Protective Factors as a Path to Better Youth Mental Health

Protective Factors as a Path to Better Youth Mental Health

Not only are young people the most likely to experience mental health challenges, but 75% of all mental health problems and illnesses (for youth and adults combined) begin before the age of 25.

One potential avenue to improve youth mental health is to focus more on improving protective factors (as opposed to only targeting risk factors) and on the concept of resilience.

Left unaddressed, youth mental health issues can persist through adulthood. The overarching theme in this brief by the New Brunswick Health Council (2016) is improving mental health.

A table showing the protective and risk factors for mental health indicated that three of the six individual level protective factors were related to lifestyle behaviors and included nutrition, physical activity, and sleep.

Individual level risk factors identified primarily included two factors contrary to healthy habits (i.e., physical inactivity and poor nutrition), three substance use-related factors (i.e., smoking, heavy alcohol use and problematic substance use), and four mental health problems (i.e., anxiety, stress, sadness/depression and chronic/severe mental illness).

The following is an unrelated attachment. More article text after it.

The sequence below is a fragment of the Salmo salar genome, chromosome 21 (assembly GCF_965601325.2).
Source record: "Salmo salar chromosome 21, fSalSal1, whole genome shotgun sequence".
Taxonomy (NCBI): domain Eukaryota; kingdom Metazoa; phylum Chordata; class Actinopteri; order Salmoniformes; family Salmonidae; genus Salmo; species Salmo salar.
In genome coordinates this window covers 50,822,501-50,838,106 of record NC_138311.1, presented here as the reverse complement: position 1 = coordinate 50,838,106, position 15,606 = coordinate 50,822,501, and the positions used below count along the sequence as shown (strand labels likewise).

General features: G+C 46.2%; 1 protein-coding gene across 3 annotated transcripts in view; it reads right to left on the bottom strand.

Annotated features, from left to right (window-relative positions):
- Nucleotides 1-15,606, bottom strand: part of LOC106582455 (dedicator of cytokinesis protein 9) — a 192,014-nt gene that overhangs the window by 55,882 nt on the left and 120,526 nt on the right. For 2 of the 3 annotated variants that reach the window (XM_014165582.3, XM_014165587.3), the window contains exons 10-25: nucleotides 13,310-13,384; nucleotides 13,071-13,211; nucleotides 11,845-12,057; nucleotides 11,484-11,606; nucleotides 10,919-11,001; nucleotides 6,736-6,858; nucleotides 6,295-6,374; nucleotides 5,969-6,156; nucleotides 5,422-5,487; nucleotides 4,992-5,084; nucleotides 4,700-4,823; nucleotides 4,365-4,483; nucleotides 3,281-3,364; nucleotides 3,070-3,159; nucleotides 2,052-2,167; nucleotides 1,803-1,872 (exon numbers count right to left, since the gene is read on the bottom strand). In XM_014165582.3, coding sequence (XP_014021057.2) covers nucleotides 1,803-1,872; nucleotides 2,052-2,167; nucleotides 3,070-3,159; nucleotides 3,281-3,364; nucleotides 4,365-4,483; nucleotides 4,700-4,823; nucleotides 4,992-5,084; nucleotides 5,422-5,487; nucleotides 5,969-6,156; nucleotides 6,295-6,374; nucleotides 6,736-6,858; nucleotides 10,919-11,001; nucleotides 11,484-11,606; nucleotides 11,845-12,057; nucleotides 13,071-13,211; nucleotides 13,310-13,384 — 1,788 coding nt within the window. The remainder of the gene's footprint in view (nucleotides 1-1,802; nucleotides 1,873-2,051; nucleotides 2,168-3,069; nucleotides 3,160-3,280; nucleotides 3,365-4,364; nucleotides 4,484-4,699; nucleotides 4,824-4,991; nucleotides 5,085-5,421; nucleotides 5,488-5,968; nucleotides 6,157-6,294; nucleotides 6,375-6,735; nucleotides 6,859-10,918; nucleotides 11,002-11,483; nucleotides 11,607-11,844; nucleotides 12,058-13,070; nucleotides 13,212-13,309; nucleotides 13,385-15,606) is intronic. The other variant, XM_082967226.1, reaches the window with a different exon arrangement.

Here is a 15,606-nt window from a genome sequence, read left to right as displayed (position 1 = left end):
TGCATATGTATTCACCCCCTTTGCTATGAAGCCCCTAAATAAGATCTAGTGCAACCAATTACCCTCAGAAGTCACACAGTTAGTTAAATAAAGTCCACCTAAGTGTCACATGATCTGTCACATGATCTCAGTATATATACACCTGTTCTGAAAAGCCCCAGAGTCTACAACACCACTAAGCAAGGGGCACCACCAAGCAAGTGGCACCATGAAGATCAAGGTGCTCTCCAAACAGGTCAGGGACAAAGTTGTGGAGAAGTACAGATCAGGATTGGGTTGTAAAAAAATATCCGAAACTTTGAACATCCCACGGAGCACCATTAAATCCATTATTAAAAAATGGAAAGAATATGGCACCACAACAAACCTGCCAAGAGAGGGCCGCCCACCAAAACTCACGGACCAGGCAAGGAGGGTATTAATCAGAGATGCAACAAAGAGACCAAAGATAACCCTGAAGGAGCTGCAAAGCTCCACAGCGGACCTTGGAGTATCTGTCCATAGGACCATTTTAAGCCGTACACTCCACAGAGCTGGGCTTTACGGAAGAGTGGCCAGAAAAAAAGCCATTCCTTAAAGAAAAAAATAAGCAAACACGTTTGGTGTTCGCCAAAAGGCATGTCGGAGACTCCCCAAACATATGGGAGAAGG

Together, most of the individual level protective and risk factors for mental health addressed lifestyle behaviors of youth. 

Interventions aimed at increasing protective lifestyle behaviors, particularly sleep, nutrition, and physical activity, while preventing risky substance use, will therefore synergistically and likely exponentially enhance the mental health of youth.

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